Meta’s Mark Zuckerberg is on a collision course with the UK government over continued plans to build super-secure messaging into all his apps despite a potential landmark law that could effectively outlaw the technology. Around the world, governments that also oppose the popular technology are watching the showdown closely to see who will blink first.

“End-to-end encryption”, “backdoors” and “client-side scanning” – the biggest row in technology sounds very complicated.

But really it comes down to a very simple question. Should technology companies be able to read people’s messages?

That is the crux of a row that has been brewing for years between Silicon Valley and the governments of at least a dozen countries around the world.

WhatsApp, iMessage, Android Messages and Signal all use the super-secure system called end-to-end encryption.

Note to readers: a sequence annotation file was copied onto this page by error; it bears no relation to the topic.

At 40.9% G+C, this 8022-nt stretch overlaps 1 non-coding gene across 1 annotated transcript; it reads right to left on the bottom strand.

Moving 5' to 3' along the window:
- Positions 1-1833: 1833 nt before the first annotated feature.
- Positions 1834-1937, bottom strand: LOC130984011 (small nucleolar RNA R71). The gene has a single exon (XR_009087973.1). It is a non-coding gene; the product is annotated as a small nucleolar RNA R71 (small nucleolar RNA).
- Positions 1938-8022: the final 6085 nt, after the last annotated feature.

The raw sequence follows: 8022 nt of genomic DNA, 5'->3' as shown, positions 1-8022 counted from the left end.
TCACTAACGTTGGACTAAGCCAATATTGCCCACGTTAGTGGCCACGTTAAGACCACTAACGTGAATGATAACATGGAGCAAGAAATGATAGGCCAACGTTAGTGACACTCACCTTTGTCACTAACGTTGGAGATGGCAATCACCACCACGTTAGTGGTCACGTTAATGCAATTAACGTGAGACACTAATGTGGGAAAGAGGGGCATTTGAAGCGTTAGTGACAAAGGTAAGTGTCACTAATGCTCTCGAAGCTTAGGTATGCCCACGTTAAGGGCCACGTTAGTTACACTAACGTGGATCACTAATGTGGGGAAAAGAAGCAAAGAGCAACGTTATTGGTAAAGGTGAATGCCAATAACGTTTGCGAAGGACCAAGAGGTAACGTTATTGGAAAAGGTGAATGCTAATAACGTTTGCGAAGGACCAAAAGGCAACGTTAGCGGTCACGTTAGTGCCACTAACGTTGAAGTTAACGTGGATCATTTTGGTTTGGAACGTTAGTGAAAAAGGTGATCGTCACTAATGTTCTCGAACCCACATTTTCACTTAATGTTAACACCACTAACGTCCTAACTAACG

The technology means only the sender, at one end, and the receiver, at the other, can read messages, see media or hear phone calls. Even the app makers cannot access the content.

Big switchover

In the past 10 years, end-to-end encrypted apps have become increasingly popular, with billions of people using them every day.

Most governments and security agencies reluctantly accepted the technology’s rise – until four years ago, when Mr Zuckerberg announced on stage the Messenger app and then Instagram would move to end-to-end encryption as standard.

“We’re going to enable more than two billion people around the world to have their most personal conversations with each other privately,” he said.

Since then, Mr Zuckerberg and his army of engineers have slowly and quietly been cracking on with the project. The company is refusing to speak to reporters on the record about how the mammoth task is going or when the big switchover will be. “By the end of 2023,” is all it will say publicly.

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